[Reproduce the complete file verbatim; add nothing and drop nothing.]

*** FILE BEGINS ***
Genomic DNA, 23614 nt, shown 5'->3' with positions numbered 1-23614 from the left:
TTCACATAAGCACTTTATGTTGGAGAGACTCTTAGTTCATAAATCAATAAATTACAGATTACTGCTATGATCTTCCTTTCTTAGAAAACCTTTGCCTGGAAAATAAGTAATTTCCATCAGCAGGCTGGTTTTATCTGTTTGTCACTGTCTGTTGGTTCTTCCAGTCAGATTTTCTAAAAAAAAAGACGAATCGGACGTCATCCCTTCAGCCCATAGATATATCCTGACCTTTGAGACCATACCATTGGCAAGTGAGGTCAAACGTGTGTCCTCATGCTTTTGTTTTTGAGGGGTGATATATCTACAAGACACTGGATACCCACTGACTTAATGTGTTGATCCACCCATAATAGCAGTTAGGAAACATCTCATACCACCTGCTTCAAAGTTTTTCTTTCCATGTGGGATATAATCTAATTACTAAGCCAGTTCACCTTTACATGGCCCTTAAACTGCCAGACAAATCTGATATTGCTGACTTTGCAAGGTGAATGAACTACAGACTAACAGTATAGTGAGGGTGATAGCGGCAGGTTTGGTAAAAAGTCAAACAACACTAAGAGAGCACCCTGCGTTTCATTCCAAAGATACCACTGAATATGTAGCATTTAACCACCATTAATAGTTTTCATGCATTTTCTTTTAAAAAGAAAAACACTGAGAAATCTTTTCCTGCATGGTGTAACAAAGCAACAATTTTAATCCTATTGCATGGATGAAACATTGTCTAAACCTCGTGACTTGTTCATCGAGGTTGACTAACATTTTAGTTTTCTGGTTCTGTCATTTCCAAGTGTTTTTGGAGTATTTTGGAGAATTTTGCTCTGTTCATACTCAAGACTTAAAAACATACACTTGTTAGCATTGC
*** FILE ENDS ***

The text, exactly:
Genomic DNA, 23614 nt, shown 5'->3' with positions numbered 1-23614 from the left:
TTCACATAAGCACTTTATGTTGGAGAGACTCTTAGTTCATAAATCAATAAATTACAGATTACTGCTATGATCTTCCTTTCTTAGAAAACCTTTGCCTGGAAAATAAGTAATTTCCATCAGCAGGCTGGTTTTATCTGTTTGTCACTGTCTGTTGGTTCTTCCAGTCAGATTTTCTAAAAAAAAAGACGAATCGGACGTCATCCCTTCAGCCCATAGATATATCCTGACCTTTGAGACCATACCATTGGCAAGTGAGGTCAAACGTGTGTCCTCATGCTTTTGTTTTTGAGGGGTGATATATCTACAAGACACTGGATACCCACTGACTTAATGTGTTGATCCACCCATAATAGCAGTTAGGAAACATCTCATACCACCTGCTTCAAAGTTTTTCTTTCCATGTGGGATATAATCTAATTACTAAGCCAGTTCACCTTTACATGGCCCTTAAACTGCCAGACAAATCTGATATTGCTGACTTTGCAAGGTGAATGAACTACAGACTAACAGTATAGTGAGGGTGATAGCGGCAGGTTTGGTAAAAAGTCAAACAACACTAAGAGAGCACCCTGCGTTTCATTCCAAAGATACCACTGAATATGTAGCATTTAACCACCATTAATAGTTTTCATGCATTTTCTTTTAAAAAGAAAAACACTGAGAAATCTTTTCCTGCATGGTGTAACAAAGCAACAATTTTAATCCTATTGCATGGATGAAACATTGTCTAAACCTCGTGACTTGTTCATCGAGGTTGACTAACATTTTAGTTTTCTGGTTCTGTCATTTCCAAGTGTTTTTGGAGTATTTTGGAGAATTTTGCTCTGTTCATACTCAAGACTTAAAAACATACACTTGTTAGCATTGC